Coating was carried out in a cathode sputtering device known per se, in which an annular dense plasma was concentrated with a magnetic field directly before the cathode. The installation had a cylindrical process chamber, at the outside of which up to a maximum of four sources of 322.6 cm2 could be vertically mounted. The substrates to be coated were likewise placed vertically on a carrier, which could be rotated by a drive variable between 0.2 and 24.5 rotations per minute (cf. for example,. BALZERS Produktinformation BB 800 246 PD/Aug. 1985 as well as BB 800 039 RD/July 1985).
Bearing shells of non-alloyed tool steel (material No. 1.1625, short (80W2) having a lead bronze (CuPb 23Su4) carrier layer of 200 μm applied in sintering process were coated in this sputtering installation at a pressure of 1.2 Pa in argon under complete absence of oxygen for 8 hours. A separate cooling line took care that the top (section A in FIG. 1) was cooled exclusively. This measure produced at this place a substrate temperature of 30° C., while the temperature in the direction of section B of the bearing shell increased and at both ends of the bearing shell was between 170° and 190° C. To maintain this temperature at the top of the bearing shells 0.005 m3 cooling water (˜10° C.) was required per hour and per bearing shell to be coated.
As targets, on the one hand, pure aluminum (99.99) was used at a voltage of 470 Volt, on the other hand, a tin bronze of composition SnCu5 at a voltage of 620 Volt was used and run with a power density of 20 kW/322 cm2 respectively of 10.3 kW/322 cm2. Upon rotation of the substrate at a constant rate of rotation of 15 rotations per minute, a coating rate of approximately 0.3 m/Min corresponding to a layer thickness of approximately 150 m was achieved at the end of the treatment.
The layer generated in this manner had a weight ratio of Al:Sn:Cu of 80:20:1 (corresponding to the composition AlSn20Cul) and an oxide content of less than 0.2 weight percent. At the bearing top a mean particle diameter of approximately 0.3 m and at the ends of the bearinq shells one of approximately 5 m was obtained. The hardness was 113 HV 0.002 at the bearing top (section A) and 45 HV 0.002 at the ends of the bearing shells (section B). This hardness decreases upon exposure to air at 170° C. for 250 hours only to approximately 92 HV 0.002. When tested on the bearing testing machine for 250 hours, a load of 70N/mm2 and a bearing back temperature of T=160° C. these layers showed no measurable wear and tear.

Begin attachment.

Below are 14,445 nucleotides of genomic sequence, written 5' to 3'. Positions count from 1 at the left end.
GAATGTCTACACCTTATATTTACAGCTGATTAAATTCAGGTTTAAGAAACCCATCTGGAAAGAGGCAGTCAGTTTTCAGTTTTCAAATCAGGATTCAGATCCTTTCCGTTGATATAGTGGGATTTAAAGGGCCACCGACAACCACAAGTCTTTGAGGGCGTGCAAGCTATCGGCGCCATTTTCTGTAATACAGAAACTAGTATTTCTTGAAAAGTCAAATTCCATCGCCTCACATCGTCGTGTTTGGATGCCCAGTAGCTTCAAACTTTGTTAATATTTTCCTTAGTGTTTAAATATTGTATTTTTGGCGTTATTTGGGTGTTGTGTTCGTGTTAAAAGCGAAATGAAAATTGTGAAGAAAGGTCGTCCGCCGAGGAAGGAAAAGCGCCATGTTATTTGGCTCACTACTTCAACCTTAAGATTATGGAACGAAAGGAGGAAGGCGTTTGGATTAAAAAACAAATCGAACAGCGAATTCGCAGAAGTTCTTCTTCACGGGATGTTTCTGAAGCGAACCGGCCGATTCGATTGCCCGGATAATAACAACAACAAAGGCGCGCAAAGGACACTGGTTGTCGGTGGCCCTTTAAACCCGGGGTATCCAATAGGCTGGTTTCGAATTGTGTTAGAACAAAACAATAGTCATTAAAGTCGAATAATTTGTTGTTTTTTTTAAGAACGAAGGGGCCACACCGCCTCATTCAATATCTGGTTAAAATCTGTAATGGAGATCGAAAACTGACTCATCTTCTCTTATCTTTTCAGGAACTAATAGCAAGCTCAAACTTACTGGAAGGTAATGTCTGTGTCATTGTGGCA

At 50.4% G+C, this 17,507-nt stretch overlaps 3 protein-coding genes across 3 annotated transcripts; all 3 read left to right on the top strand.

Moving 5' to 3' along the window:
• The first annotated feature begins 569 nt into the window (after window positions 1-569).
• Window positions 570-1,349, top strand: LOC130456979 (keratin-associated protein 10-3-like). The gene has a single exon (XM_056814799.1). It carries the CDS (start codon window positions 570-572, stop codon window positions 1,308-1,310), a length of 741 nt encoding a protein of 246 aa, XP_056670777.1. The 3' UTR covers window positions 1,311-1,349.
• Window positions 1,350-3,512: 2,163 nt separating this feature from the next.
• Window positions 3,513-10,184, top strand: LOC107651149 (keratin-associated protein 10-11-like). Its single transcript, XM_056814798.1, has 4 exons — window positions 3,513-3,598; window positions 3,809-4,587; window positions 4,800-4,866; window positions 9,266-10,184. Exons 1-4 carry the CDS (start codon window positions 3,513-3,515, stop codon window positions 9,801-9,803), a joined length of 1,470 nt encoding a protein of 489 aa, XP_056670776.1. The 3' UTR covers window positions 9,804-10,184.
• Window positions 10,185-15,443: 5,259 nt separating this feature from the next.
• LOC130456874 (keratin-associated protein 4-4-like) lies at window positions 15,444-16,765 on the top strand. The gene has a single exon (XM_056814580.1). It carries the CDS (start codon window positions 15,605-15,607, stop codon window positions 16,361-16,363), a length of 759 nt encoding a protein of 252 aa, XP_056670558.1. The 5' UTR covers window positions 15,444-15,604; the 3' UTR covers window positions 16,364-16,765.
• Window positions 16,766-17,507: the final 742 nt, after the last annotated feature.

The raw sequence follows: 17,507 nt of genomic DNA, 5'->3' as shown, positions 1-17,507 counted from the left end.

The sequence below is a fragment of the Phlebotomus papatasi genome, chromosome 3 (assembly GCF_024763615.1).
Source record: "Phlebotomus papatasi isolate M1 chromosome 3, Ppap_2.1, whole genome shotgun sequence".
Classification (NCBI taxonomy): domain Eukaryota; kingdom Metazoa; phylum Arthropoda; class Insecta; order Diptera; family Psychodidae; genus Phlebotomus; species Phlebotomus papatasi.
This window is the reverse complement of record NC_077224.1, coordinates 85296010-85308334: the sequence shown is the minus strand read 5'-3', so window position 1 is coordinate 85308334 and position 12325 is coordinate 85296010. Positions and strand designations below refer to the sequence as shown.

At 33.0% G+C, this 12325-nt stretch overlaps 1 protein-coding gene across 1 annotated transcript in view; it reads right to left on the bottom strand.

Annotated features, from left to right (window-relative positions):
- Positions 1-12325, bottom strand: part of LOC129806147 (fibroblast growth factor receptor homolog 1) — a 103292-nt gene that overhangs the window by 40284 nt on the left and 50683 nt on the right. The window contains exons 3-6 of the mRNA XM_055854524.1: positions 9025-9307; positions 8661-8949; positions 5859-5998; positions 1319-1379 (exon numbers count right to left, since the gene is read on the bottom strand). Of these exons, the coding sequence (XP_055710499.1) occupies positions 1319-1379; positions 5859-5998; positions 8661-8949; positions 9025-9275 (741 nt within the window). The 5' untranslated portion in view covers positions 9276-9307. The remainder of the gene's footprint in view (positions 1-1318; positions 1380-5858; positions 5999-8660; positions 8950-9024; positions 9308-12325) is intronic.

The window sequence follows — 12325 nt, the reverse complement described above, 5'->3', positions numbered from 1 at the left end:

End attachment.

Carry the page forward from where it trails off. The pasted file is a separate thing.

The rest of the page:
The processing conditions of Example 1 were varied in the sense that initially for 11/2 hours only the targets of an AlSi alloy (Al+0.1-2% Si) were turned on and the bearing shells cooled to a uniform temperature of 120° C. Subsequently, the two other targets of the tin bronze were connected and the cooling set so that it fell at the top of the bearing shells to 20° C., at the ends of the bearing shells to 80° C. The remainder of the coating process was carried out under the conditions given in Example 1.
It yielded a hardness of the slide layer at the bearing top (section A) of 130 HV 0.02 and one of 45 HV 0.02 at the two ends of the bearing shells (section B).
The processing conditions of Example 1 were modified in that in the process chamber of the cathode sputtering installation a pressure of 1.2 Pa in the argon was maintained, to which 5.0 volume percent oxygen was added. In contrast to the layer obtained according to Example 1, the layer generated under these conditions had an oxygen content of 1.89 weight percent. To this corresponded a hardness of 160 HV 0.002 at the bearing top (section A in FIG. 1) and one of 35 HV 0.002 at the edges of the shell (section B in FIG. 1. The response of the layer during testing on the bearing test machine corresponded to that of the slide layer produced in Example 1.
Bearing shells of the same tool steel (material No. 1.1625) having a 200 m thick carrier layer of CuPb23Sn4 (lead bronze) applied by immersion were coated in the absence of oxygen in the plasma gas under the same condition as in Example 1. The quantity of water here w as 0.035 m3 per hour and per bearing shell to be coated. To apply the slide layer the following targets and power densities were used: a target tin (10.3 kW/322 cm2), a target lead (11 kW/322 cm2) as well as 2 targets AlSi with changing concentrations of Al2 O3 (1-5 weight percent) and changing electrical power density (20-120 kW/322 cm2).
This yields a slide layer of the approximate composition AlSi45Sn15Pb20, the oxygen content of which could be set by varying the oxide content as well as the electrical power density of the target during the sputtering process. When two targets were used with an oxide concentration of 5% Al2 O3 at a power density of 20 kW/322 cm2, for example,. a final concentration of 0.7 weight percent oxygen in the layer was obtained, at one of 80 kW/322 cm2 an oxygen concentration of 1.2 weight percent was obtained. These layers had at the top of the bearing shells a mean particle diameter of 0.2 μm and at the edges of it one of 5 μm. Their hardness accordingly was between 165 HV 0.002 (section A) and 50 HV 0.002 (section B).
The process conditions of Examples 1 to 4 can be varied so that the bearing shells before the application of the slide layer are provided with a thin diffusion blocking layer (FIG. 1: position 3). For this purpose only the two targets of the AlSi alloy are turned on (20 KW/322 cm2) for 12 minutes and at 30° C. The layer thickness of the diffusion blocking layer generated in this way was approximately 2 μm. Subsequently, the other targets are connected and the coating completed under the same conditions as in Examples 1 to 4.
While specific embodiments of the invention have been shown and described in detail to illustrate the application of the principles of the invention, it will be understood that the invention may be embodied otherwise without departing from such principles.